South Africa is captivated by the Oscar Pistorius murder case. But it should also be examining its predisposition to violence towards women and culture of fear. Qawe Mbalu, a Cape Town-born Australian designer, writes from Pretoria.
In the week prior to Reeva Steenkamp’s death and the subsequent murder charges against Oscar Pistorius, gender activism and anti-rape campaigning were at fever pitch in South Africa.
Reeling from the brutal gang rape, disembowelment and death of teenager Anene Booysen, South Africa found itself yet again taking a hard look at its alarmingly high rate of violence and brutality against women.
The death of Steenkamp, herself an anti-gender violence advocate, could have furthered these discussions and underscored the gravity of these abuses. But her death and Pistorius’ arrest instead incited gun control debates and fuelled a media circus that reveals polarities in how South Africans respond to violent crimes and their (alleged) perpetrators.
The case been likened by some as a South African version of the OJ Simpson case. As a nationally celebrated, wealthy white man, Pistorius presents as a marked departure from the image South Africans tend to have of violent offenders and/or spousal abusers.
There has been a considerable amount of public sympathy for Pistorius, much unlike the condemnation that often accompanies allegations of domestic violence or murder in South Africa.
This is a sentiment that is certainly prevalent in his hometown of Pretoria, a usually quiet and relatively safe city by South African standards. It’s t Canberra of South Africa, since it also serves as the country’s administrative capital. Even in the face of mounting evidence — including previous reports of domestic disturbances — there is a reluctance on the part of the public to turn to rage. Instead the sentiment is one of concern as people attempt to make sense of the circumstances surrounding Steenkamp’s death.
One can’t deny this response is due, at least in part, to Pistorius’ profile. But it’s hard to ignore the implications his race and social standing may be having on our inclination to not only want to “understand”, but perhaps also to excuse his actions.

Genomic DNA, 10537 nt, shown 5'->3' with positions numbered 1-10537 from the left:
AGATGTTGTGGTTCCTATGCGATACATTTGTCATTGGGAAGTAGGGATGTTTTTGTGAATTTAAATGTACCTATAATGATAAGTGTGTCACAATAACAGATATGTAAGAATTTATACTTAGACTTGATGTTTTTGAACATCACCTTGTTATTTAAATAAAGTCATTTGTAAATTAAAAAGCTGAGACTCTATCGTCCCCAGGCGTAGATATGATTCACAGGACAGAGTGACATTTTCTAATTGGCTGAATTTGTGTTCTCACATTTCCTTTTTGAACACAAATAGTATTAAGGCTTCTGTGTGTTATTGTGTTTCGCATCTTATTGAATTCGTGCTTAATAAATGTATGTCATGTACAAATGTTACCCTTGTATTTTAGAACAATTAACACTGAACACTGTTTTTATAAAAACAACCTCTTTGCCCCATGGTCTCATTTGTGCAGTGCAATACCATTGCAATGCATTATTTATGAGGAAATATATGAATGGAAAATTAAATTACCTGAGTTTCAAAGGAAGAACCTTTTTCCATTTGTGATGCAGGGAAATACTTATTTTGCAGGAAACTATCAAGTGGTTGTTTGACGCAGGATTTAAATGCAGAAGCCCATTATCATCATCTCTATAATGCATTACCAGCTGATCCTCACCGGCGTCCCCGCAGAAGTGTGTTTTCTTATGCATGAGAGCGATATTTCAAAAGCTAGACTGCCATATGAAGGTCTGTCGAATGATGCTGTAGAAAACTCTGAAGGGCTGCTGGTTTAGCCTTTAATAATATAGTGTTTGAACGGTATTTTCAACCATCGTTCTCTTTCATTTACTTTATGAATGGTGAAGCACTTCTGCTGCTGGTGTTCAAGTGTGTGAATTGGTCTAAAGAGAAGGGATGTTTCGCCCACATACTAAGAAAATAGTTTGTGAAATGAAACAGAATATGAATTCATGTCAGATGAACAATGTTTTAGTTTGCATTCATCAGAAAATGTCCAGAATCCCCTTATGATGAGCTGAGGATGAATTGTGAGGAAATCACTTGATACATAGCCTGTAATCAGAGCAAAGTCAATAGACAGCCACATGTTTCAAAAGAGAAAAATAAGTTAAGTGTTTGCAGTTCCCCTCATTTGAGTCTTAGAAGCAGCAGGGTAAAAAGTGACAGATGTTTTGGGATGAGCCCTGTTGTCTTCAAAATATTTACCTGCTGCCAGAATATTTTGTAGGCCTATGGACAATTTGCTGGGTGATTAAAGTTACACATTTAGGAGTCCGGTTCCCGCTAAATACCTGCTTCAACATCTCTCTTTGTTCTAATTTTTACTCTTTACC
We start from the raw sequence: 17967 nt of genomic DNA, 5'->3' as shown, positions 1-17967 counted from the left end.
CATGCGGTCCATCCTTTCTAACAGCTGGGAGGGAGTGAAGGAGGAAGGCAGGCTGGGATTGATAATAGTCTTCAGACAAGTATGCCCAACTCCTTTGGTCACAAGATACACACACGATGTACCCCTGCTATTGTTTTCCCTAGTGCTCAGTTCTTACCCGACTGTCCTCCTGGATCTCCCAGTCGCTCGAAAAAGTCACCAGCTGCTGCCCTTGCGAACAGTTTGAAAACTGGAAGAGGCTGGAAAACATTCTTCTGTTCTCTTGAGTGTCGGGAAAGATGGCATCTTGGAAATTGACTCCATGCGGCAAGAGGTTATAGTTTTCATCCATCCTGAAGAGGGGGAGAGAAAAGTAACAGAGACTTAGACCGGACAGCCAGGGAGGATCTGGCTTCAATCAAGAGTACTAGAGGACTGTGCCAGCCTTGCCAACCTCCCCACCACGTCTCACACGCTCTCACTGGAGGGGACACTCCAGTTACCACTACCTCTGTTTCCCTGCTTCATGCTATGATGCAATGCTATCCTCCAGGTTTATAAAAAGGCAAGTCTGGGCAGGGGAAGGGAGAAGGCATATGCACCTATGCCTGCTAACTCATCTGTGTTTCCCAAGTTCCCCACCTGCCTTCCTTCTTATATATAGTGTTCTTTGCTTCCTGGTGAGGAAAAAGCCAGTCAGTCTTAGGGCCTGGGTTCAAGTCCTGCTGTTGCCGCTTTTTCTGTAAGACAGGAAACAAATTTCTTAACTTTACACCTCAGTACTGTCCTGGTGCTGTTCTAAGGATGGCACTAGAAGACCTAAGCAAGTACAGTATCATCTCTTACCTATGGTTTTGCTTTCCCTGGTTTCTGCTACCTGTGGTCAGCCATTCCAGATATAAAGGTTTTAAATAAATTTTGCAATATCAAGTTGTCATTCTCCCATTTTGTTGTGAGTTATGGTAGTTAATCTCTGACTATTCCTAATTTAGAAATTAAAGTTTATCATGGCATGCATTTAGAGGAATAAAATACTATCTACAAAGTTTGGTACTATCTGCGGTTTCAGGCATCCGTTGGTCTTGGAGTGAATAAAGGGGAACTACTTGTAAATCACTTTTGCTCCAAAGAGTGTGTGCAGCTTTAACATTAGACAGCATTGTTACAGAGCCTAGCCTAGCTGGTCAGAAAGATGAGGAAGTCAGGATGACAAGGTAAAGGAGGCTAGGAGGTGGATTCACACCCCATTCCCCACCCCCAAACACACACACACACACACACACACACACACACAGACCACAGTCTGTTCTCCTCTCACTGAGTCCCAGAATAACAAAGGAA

Serving as a prime example of the role class, or the perception of class, plays in how some South Africans perceive violence or at least “make sense” of it, is an editor’s note written in the wake of Anene Booysen’s r-pe and murder. Booysen was a fostered orphan who had grown up in a largely working-class town, and in the column, the editor of national South African newspaper City Press pondered whether Booysen’s upbringing was to blame for what happened to her. Perhaps in a family with “firm guiding hands of loving, doting, focused parents”, the editor wrote, maybe one akin to her own where in her teenage years strict curfews and rules were set to make sure she did not “go wild”.
The piece also highlighted the all-too-common culture of victim blaming and shaming. Too often accountability is placed on the victims of gender-based crime.
The rate of violence in South Africa — against women or otherwise — is rooted in a patriarchal culture and a violent DNA that permeates across the country’s racial and class divisions.
Something is very much amiss in South Africa, and the problem is inherent in a defective and traumatised society. This predisposition to violence is also at the root of a culture of fear that has for many South Africans necessitated the bearing of arms. In a country where knives account for a considerably higher number of deaths, just how effective would gun control really be in curbing violence?
Whatever measures are put in place need to acknowledge and address a far deeper issue in the South African psyche.